22. 22.
    Chocholata P, Kulda V, Babuska V, Chocholata P, Kulda V, Babuska V (2019) Fabrication of scaffolds for bone-tissue regeneration. Materials (Basel). 12(4):568. Scholar
  23. 23.
    Yazdimamaghani M, Razavi M, Vashaee D, Moharamzadeh K, Boccaccini AR, Tayebi L (2017) Porous magnesium-based scaffolds for tissue engineering. Mater Sci Eng C. 71:1253–1266. Scholar
  24. 24.
    Navarro M, Michiardi A, Castaño O, Planell JA (2008) Biomaterials in orthopaedics. J R Soc Interface. 5(27):1137–1158. Scholar
  25. 25.
    Kamrani S, Fleck C (2019) Biodegradable magnesium alloys as temporary orthopaedic implants: a review. BioMetals. 32(2):185–193. Scholar
  26. 26.
    Lee J-W, Han H-S, Han K-J et al (2016) Long-term clinical study and multiscale analysis of in vivo biodegradation mechanism of Mg alloy. Proc Natl Acad Sci U S A. 113(3):716–721. Scholar
  27. 27.
    Witte F, Feyerabend F, Maier P et al (2007) Biodegradable magnesium–hydroxyapatite metal matrix composites. Biomaterials. 28(13):2163–2174. Scholar
  28. 28.
    Courtenay J, Bryant M (2011) Bone ash replacement product is safer. Alum Times. 57Google Scholar
  29. 29.
    Charnley J (1960) Anchorage of the femoral head prosthesis to the shaft of the femur. J Bone Joint Surg Br. 42-B:28–30. Accessed 23 Apr 2019CrossRefGoogle Scholar
  30. 30.
    Yang K, Ren Y (2010) Nickel-free austenitic stainless steels for medical applications. Sci Technol Adv Mater. 11(1):014105. Scholar
  31. 31.
    Younesi M, Bahrololoom ME, Fooladfar H (2010) Development of wear resistant NFSS–HA novel biocomposites and study of their tribological properties for orthopaedic applications. J Mech Behav Biomed Mater. 3(2):178–188. Scholar
  32. 32.
    Younesi M, Bahrololoom ME (2010) Formulation of the wear behaviour of nickel-free stainless-steel/hydroxyapatite bio-composites by response surface methodology. Proc Inst Mech Eng Part J J Eng Tribol. 224(11):1197–1207. Scholar
  33. 33.
    Younesi M, Bahrololoom ME, Ahmadzadeh M (2010) Prediction of wear behaviors of nickel free stainless steel–hydroxyapatite bio-composites using artificial neural network. Comput Mater Sci. 47(3):645–654. Scholar
  34. 34.
    Montanaro L, Cervellati M, Campoccia D, Arciola CR (2006) Promising in vitro performances of a new nickel-free stainless steel. J Mater Sci Mater Med. 17(3):267–275. Scholar
  35. 35.
    Torricelli P, Fini M, Borsari V et al (2003) Biomaterials in orthopedic surgery: effects of a nickel-reduced stainless steel on in vitro proliferation and activation of human osteoblasts. Int J Artif Organs. 26(10):952–957. Scholar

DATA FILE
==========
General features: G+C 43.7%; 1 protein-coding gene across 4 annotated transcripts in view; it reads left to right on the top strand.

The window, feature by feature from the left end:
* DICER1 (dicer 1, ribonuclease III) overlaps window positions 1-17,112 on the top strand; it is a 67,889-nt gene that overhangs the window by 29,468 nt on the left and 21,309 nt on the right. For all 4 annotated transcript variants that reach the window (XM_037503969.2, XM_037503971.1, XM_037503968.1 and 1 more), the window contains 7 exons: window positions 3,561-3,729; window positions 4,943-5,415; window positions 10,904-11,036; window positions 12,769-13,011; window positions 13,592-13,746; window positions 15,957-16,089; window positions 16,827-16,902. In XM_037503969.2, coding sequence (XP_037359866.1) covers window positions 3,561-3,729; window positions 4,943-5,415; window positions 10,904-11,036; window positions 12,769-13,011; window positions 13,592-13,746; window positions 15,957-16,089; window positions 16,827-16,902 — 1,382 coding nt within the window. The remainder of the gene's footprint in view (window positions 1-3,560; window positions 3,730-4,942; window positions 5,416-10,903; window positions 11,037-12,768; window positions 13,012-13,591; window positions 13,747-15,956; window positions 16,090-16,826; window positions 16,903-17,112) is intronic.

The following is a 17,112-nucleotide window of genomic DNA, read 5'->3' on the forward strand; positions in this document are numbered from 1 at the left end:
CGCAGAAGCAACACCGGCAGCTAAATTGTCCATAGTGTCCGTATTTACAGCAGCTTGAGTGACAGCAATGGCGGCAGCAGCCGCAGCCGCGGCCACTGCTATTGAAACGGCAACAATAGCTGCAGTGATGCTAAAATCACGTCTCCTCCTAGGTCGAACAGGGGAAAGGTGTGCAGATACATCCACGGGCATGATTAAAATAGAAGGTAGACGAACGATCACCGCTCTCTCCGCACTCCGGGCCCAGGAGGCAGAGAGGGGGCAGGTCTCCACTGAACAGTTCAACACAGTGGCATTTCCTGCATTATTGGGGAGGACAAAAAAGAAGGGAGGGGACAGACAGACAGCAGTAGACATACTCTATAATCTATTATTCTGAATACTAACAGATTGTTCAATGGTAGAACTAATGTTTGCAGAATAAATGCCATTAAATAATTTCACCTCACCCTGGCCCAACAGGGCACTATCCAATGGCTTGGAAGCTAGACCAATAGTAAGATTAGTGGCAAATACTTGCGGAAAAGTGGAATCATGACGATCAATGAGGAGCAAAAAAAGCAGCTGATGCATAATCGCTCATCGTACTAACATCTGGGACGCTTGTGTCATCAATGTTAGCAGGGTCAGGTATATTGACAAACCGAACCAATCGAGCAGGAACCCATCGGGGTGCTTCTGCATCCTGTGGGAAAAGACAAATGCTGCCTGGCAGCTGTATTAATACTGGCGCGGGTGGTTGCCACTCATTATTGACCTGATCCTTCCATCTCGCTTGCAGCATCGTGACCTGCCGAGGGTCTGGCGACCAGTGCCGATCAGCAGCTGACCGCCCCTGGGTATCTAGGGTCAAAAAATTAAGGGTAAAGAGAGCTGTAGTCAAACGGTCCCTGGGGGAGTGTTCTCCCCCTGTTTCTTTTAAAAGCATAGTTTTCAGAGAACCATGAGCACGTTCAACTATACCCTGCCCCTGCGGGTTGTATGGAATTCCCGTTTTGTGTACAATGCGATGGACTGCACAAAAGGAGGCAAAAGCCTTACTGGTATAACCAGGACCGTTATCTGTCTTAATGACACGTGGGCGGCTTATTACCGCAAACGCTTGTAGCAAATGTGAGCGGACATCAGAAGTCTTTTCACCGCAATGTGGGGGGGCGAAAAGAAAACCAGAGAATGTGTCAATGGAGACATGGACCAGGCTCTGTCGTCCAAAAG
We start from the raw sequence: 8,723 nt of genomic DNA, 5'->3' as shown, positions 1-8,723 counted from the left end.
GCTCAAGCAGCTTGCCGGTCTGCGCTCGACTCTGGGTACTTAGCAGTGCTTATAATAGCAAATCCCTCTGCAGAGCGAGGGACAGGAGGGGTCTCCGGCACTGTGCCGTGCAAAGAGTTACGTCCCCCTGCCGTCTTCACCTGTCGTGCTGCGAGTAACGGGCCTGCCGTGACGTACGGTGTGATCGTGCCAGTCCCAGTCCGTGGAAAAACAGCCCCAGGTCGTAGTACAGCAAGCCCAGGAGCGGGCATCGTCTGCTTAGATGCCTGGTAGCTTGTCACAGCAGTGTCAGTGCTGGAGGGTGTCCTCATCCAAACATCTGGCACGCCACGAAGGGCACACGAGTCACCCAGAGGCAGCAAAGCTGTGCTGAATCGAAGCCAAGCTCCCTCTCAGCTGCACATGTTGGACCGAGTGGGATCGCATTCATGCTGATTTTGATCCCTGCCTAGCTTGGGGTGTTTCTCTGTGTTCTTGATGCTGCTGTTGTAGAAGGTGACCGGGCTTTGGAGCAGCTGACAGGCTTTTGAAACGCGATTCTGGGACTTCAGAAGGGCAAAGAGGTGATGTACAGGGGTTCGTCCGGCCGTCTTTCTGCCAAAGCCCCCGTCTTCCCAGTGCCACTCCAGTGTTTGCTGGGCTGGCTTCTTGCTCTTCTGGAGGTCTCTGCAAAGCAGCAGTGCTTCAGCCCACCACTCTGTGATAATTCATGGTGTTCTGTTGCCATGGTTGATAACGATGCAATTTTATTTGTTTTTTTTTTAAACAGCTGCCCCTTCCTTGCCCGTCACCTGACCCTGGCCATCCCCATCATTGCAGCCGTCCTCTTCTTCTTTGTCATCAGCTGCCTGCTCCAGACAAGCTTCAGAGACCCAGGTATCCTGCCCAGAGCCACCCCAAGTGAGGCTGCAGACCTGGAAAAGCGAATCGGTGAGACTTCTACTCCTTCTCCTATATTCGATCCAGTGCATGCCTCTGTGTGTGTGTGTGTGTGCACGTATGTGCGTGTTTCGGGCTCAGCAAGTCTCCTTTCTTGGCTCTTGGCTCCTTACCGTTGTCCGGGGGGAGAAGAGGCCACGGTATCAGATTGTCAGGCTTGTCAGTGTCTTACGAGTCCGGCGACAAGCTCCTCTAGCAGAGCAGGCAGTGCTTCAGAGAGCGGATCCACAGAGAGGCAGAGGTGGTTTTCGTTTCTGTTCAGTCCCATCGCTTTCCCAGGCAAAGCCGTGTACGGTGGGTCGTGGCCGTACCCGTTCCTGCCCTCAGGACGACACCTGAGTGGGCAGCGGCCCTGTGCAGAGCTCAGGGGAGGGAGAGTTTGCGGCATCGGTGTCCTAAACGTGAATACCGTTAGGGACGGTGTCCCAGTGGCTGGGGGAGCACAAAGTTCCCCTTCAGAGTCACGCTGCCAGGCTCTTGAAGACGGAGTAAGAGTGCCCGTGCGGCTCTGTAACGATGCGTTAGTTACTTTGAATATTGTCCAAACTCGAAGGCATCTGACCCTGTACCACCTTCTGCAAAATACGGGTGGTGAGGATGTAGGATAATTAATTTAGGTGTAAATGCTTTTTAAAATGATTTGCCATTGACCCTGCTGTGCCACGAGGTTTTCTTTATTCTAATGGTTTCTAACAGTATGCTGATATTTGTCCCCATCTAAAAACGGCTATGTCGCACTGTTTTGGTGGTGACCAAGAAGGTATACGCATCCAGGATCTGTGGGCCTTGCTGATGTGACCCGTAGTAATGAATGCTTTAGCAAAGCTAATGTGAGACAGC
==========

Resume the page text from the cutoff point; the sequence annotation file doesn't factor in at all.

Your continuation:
36. 36.
    Thomann UI, Uggowitzer PJ (2000) Wear–corrosion behavior of biocompatible austenitic stainless steels. Wear. 239(1):48–58. Scholar
  37. 37.
    Ren YB, Yang HJ, Yang K, Zhang BC (2007) In vitro biocompatibility of a new high nitrogen nickel free austenitic stainless steel. Key Eng Mater. 342-343:605–608. Scholar
  38. 38.
    Popkov AV, Gorbach EN, Kononovich NA, Popkov DA, Tverdokhlebov SI, Shesterikov EV (2017) Bioactivity and osteointegration of hydroxyapatite-coated stainless steel and titanium wires used for intramedullary osteosynthesis. Strateg Trauma Limb Reconstr. 12(2):107–113. Scholar
  39. 39.
    Das A, Shukla M (2019) Surface morphology, bioactivity, and antibacterial studies of pulsed laser deposited hydroxyapatite coatings on Stainless Steel 254 for orthopedic implant applications. Proc Inst Mech Eng Part L J Mater Des Appl. 233(2):120–127. Scholar
  40. 40.
    Sul Y-T, Johansson CB, Petronis S et al (2002) Characteristics of the surface oxides on turned and electrochemically oxidized pure titanium implants up to dielectric breakdown:: the oxide thickness, micropore configurations, surface roughness, crystal structure and chemical composition. Biomaterials. 23(2):491–501. Scholar
  41. 41.
    Raikar GN, Gregory JC, Ong JL et al (1995) Surface characterization of titanium implants. J Vac Sci Technol A Vacuum, Surfaces, Film 13(5):2633–2637. Scholar
  42. 42.
    de Jonge LT, Leeuwenburgh SCG, Wolke JGC, Jansen JA (2008) Organic–inorganic surface modifications for titanium implant surfaces. Pharm Res. 25(10):2357–2369. Scholar
  43. 43.
    Bierbaum S, Hempel U, Geißler U et al (2003) Modification of Ti6AL4V surfaces using collagen I, III, and fibronectin. II. Influence on osteoblast responses. J Biomed Mater Res Part A. 67A(2):431–438. Scholar
  44. 44.
    MacDonald DE, Markovic B, Allen M, Somasundaran P, Boskey AL (1998) Surface analysis of human plasma fibronectin adsorbed to commercially pure titanium materials. J Biomed Mater Res. 41(1):120–130.<120::AID-JBM15>3.0.CO;2-RCrossRefPubMedGoogle Scholar
  45. 45.
    Roessler S, Born R, Scharnweber D, Worch H, Sewing A, Dard M (2001) Biomimetic coatings functionalized with adhesion peptides for dental implants. J Mater Sci Mater Med. 12(10/12):871–877. Scholar